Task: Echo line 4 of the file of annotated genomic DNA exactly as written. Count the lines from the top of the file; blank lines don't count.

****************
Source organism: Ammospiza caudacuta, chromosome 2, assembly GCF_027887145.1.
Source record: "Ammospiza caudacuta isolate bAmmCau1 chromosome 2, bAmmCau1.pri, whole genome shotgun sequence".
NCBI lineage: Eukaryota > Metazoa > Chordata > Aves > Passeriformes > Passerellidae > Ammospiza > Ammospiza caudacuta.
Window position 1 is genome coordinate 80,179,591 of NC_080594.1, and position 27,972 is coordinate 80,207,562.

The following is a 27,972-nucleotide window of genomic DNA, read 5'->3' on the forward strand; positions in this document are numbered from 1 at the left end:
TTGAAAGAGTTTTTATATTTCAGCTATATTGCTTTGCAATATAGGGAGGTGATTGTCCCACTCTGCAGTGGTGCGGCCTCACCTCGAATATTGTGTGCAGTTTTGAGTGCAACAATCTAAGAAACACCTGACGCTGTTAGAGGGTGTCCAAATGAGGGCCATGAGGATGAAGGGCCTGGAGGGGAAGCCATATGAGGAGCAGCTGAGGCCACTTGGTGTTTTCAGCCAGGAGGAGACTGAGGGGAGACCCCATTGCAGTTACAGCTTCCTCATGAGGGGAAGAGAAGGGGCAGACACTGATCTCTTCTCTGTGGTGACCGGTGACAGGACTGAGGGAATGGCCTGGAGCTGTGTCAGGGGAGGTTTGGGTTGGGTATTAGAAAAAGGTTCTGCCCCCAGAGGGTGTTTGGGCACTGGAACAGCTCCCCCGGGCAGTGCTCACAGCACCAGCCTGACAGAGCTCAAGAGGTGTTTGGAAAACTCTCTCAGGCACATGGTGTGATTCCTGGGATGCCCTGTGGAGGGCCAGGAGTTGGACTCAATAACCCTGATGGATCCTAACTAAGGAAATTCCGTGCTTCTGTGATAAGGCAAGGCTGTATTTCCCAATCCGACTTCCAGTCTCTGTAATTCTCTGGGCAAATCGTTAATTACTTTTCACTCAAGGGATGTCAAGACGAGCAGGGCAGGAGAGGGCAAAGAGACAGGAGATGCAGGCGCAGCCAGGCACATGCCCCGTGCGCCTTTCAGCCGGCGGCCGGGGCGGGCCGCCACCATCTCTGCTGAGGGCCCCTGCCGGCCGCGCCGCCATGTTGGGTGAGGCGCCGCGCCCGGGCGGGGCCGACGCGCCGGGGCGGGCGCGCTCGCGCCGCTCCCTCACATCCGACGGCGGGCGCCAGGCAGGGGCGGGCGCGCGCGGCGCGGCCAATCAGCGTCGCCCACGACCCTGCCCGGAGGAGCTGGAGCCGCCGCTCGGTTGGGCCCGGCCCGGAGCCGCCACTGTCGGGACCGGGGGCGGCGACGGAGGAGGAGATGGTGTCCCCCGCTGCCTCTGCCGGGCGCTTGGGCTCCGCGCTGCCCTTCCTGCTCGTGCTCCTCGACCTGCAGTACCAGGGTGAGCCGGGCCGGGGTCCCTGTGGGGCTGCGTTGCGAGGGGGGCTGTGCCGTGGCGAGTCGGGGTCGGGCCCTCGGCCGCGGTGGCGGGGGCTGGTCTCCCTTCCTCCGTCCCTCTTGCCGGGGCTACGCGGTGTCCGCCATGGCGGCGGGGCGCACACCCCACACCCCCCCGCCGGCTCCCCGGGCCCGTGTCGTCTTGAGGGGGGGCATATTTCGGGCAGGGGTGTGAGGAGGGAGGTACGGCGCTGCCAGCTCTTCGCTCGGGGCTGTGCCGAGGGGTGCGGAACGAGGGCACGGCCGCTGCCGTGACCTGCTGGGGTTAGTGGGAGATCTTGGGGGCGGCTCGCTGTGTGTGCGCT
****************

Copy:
Window position 1 is genome coordinate 80,179,591 of NC_080594.1, and position 27,972 is coordinate 80,207,562.